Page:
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Interview with Sam Mikhail, Part 1

May 3, 2021 | podcast

In today’s episode of College Admissions Real Talk, Dr. Legatt speaks with Sam Mikhail, the CEO of Smart Track College Funding, which helps families pay for college.

Transcript

VO: Welcome to College Admissions Real Talk with Dr. Aviva Legatt, a podcast for students seeking to get admitted to top-tier colleges. Each episode will feature an important tip for your college admission success, delivered with candor and love. If you’ve ever wanted to take a peek inside the mind of a college admissions officer, this is your chance. Have a question? Text Dr. Legatt at 610-222-5762. So, what’s your dream school? 

AL: Welcome to College Admissions Real Talk. I am Dr. Aviva Legatt, founder and elite admissions expert at Ivy Insight and author of “Get Real and Get In”. Today I’m honored to speak with Sam Mikhail. Sam is the CEO of Smart Track College Funding, which helps families pay for college in the most efficient manner, pay less for college, and make sure that paying for college does not negatively impact retirement for families. Sam has helped thousands of families build smart, flexible financial plans to fund college, retirement and lifetime dreams. His nationally recognized innovative financial solutions and college funding strategies have been featured on radio programs like Dave Ramsey and Dennis Prager, and he’s been featured in various media outlets like “The Los Angeles Times”. So, welcome Sam! 

SM: Honored. Thank you for having me, Aviva. 

AL: Oh, my pleasure. So I love hearing about your background. I’d love to hear a little bit about you from your perspective and what drew you to working with families on college funding. 

SM: So my background has been in finance and audit, working for companies like Disney, JP Morgan, and similar companies that we’re focused on finding solutions wherever that problem is and uncovering those. I had a friend of mine that was in the college planning space, and I had no idea what that really meant. But he said, “Sam, you’d be perfect for this. You can help a lot of families”. And so eventually I made my way into looking at it, and I did like finding the right puzzle piece. So that’s what drew me to this industry. Played a lot of the background that I had and learned a lot more over the years, and we’re able to kind of put that together to benefit families. 

AL: That’s great. So you’ve had a nice long history in this field, and I know you’ve learned some best practices. So I’d love to hear your perspective on if I have a child in 9th grade or 5, have a child in 11th grade, or maybe I have a 3-year-old like I do. What are some steps that I can take to set my family up for success financially when I know I have at least one child, if not more, who wants to apply to college and we have to find a way to pay for it?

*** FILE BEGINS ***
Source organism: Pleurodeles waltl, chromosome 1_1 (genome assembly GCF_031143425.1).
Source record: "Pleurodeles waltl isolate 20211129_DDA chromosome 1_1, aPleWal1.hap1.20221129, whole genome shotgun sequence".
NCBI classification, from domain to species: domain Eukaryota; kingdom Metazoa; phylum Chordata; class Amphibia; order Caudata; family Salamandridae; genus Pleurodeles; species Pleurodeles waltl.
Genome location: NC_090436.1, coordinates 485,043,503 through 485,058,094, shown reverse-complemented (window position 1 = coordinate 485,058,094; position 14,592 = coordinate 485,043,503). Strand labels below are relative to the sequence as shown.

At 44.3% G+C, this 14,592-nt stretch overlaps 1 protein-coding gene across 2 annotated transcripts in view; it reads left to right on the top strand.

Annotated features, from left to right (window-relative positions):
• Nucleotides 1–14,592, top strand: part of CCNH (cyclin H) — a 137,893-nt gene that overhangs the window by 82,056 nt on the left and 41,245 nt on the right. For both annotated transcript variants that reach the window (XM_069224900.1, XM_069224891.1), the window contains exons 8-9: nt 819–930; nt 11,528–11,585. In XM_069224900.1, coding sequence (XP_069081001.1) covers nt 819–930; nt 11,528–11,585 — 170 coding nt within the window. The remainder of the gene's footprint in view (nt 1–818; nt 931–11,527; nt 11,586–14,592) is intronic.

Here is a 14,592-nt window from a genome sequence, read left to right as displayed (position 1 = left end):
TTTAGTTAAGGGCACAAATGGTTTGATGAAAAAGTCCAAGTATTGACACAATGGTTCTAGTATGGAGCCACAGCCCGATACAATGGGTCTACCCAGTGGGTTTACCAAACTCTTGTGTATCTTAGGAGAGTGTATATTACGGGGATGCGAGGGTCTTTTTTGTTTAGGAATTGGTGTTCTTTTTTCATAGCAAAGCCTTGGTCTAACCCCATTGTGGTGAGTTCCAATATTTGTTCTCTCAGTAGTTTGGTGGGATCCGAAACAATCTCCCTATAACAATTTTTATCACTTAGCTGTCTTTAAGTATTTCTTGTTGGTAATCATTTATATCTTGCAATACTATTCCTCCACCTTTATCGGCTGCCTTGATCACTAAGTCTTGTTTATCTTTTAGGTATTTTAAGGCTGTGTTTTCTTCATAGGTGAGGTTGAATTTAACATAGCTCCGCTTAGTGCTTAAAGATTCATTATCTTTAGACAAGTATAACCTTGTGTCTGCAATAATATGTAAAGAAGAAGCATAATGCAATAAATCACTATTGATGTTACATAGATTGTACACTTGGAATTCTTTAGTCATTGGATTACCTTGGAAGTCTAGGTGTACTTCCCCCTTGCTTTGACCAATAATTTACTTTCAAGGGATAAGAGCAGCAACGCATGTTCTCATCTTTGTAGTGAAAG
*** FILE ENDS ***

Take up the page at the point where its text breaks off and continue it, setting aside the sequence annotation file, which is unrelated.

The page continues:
SM: Yeah, that’s a great question. I get that a lot. I think one of the most important things to understand about this process is that what maybe the mainstream may not necessarily be the best way to handle things. We hear a lot of parents, you know, they either got told by their accountant, the financial person, or neighbor to put money aside in a vehicle or to do something that they did themselves, and it can sometimes end up backfiring on the family. So how do we avoid that? Well, first thing to understand is it’s always a good idea to save and save early. So not waiting to when the kids are like in middle school to start putting money aside, even if it’s just a couple of hundred dollars a month that adds up over time. Just understand that putting money in an investment vehicle, whatever sort it could lose value. You can make some money, you can make gains, but you want to make sure that there’s no restrictions to access that money if needed. You want to make sure that whatever vehicle that you are considering that does not get held against you for college financial aid purposes or have penalties to access that money, it’s not used for college. 

AL: So it sounds like liquidity is a huge factor, right? In planning for College funding, would you say? So we should try to make our assets more liquid. Is that what you would recommend? 

SM: So this is where I’m getting to: when I talk to a client, you’ll be surprised how often circumstances have changed. Maybe while their kids are in elementary or middle school, their income where their business is producing some kind of income, that maybe they would consider themselves outside of realm of financial aid. And then something like a pandemic happens or something else. And all of a sudden, circumstances change. And what was probably not going to produce any kind of financial aid now that family could qualify for a ton of money. The problem is, what has happened over the years has caused them to disqualify themselves based on how they’ve invested. So just making sure that in case things do change, you have that liquidity to get out of that situation to improve your financial savings.

VO: College Admissions Real Talk is hosted by Aviva Legatt, edited by Stephanie Carlin, and produced by Incontrera Consulting. I’m Caroline Stokes and this has been your daily boost of college admissions insight. Have a question? Text Dr. Legatt at 610-222-5762. For more information on Dr. Legatt and Ivy Insight visit www.ivyinsight.com. And you can pick up Dr. Legatt’s book, “Get Real and Get In”, at major retail outlets across the world. Insight out.